Two miniature species of St. John's Wort appeared at this damp section, including this Canada St. John's Wort, distinguished by very slender leaves and scarlet flower buds.




The flowers of Dwarf St. John's Wort are equally small, but its leaves are more broadly oval and its flower buds are green.




And oh boy, was THIS a treat!  A healthy population of Tubercled Orchids was thriving here as well, which was not so surprising, since I have never found this native orchid except in wet meadows.  Most of the plants here had fading flowers, but I did find this one whose pale-yellow florets were still intact enough to display the little protuberance ("tubercle") on the lower lip that suggested this native orchid's vernacular name. 



All these delightful floral finds sure made every drop of sweat worth the shedding, on this sweltering day.  But then, we had been equally delighted when we first explored this same powerline in the fall of 2022, discovering abundant numbers of Fringed Gentians here, along with gorgeous New England Asters in several colors, and fascinating species of liverworts and mosses.  Now that we've discovered how rich this powerline is in remarkable plants, we should be sure to visit it at several other times during the growing season.

And of course, not all of our finds this day were floral.  For sure, we detected many birds and insects we would have loved to photograph -- if only they had held still for the picture-taking! But at least these two critters did:

If there is any more beautiful beetle than a Dogbane Beetle, so shiny and colorful, I don't know what it is.  I would say it outshines even rubies and emeralds. And it's alive!




And here was an insect I'd never seen or even heard of, a Velvet Ant, scurrying across the sandy path, but not scurrying so fast I couldn't snap a photo clear enough to reveal its remarkably furry abdomen. Apparently, this is really a wasp, not an ant, and with a stinger, too, that can deliver quite a wallop (earning some species of this creature the name "cow killer"). I'm glad I didn't try to slow its scurrying by impeding its progress with my hand!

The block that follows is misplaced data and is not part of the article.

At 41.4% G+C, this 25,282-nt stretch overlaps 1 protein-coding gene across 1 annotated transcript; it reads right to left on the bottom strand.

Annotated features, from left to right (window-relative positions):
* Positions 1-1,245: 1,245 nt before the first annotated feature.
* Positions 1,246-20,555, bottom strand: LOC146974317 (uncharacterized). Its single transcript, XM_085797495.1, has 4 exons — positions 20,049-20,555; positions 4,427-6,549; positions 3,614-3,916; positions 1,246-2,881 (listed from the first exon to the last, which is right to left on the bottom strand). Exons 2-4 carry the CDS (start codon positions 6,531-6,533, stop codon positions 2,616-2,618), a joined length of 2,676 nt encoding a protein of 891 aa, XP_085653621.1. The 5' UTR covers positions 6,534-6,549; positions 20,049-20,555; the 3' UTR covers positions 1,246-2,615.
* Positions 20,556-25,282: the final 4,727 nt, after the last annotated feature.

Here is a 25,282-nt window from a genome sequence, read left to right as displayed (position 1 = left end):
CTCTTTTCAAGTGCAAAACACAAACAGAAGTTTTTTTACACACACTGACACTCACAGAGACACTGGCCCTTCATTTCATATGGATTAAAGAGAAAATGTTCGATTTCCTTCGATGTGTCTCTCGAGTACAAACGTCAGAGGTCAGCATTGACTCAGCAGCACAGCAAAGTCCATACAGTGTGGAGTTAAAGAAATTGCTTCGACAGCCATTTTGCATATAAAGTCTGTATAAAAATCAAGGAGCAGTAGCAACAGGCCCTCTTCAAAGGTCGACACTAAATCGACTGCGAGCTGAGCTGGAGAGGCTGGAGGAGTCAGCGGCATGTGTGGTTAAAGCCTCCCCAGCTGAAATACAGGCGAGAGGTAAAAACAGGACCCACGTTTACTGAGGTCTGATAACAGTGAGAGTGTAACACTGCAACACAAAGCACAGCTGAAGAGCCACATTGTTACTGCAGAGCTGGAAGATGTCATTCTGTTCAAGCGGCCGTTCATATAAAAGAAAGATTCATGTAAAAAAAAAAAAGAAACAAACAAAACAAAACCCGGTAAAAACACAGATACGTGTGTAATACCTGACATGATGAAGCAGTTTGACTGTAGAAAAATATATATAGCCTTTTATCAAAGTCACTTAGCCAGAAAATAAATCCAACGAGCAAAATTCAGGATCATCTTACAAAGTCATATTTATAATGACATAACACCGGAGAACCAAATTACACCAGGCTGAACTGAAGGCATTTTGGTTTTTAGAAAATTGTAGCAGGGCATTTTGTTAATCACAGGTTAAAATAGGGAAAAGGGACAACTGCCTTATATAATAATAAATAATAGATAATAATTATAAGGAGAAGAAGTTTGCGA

Wednesday, July 3, 2024

Frolicking and Fighting Among the Florets, Redux

This was such a fun blogpost about a truly fascinating beetle, I was delighted that Facebook dredged it up again from my "Memories" file.  These gorgeous and amorous critters are at it again, frolicking and fighting among the milkweeds, so I said to myself, "why not post this entry again?"  So here it is:

With milkweeds of various species blooming now, many different insects are flocking to the fragrant Asclepias blooms, some to partake of the nectar and pollen, others to feast on the leaves.  In an earlier post, I had mentioned  the Swamp Milkweed Leaf Beetle as one example of a leaf-eater, but the leaf-eater I find far more frequently is the Red Milkweed Beetle (Tetraopes tetrophthalmus).  As big and bright-red as it is, it would be hard NOT to see it.  Not that it feels any need to hide.  Achieving its own toxicity by imbibing the toxic sap of the milkweed leaves,  the Red Milkweed Beetle warns off potential predators by its vivid color.  And it's also obvious this beetle feels no need to hide its amours, since I almost always encounter it unabashedly in flagrante delicto. And sometimes I see other interested parties wanting to join the party. Or at least look on.  

Here is a dramatic sequence of insect erotica I observed on one occasion:

In this particular milkweed patch, almost every plant had multiple pairs of Red Milkweed Beetles doing what comes naturally during mating season.




Was this lone beetle just a voyeur, or was he hoping to join the party over on the next milkweed leaf?




Uh oh!  Looks like he decided to move in, either to get a closer view or else to challenge his rival.




What followed was a fierce battle for dominance. Coitus interrupted, the two male beetles began to brawl, locking jaws and yanking each other this way and that. Here, the winner has flipped his rival onto his back.  As the champion backed off, the defeated one squirmed to his feet and scurried away.


At this point, my camera lens got too close to the scene of this battle, jiggled the leaf, and tipped the conqueror onto the ground. So I never got to see if he was able to continue where he left off. Chances were probably good, though, that another rival had already taken his place. It appeared that his lady had many suitors to choose from.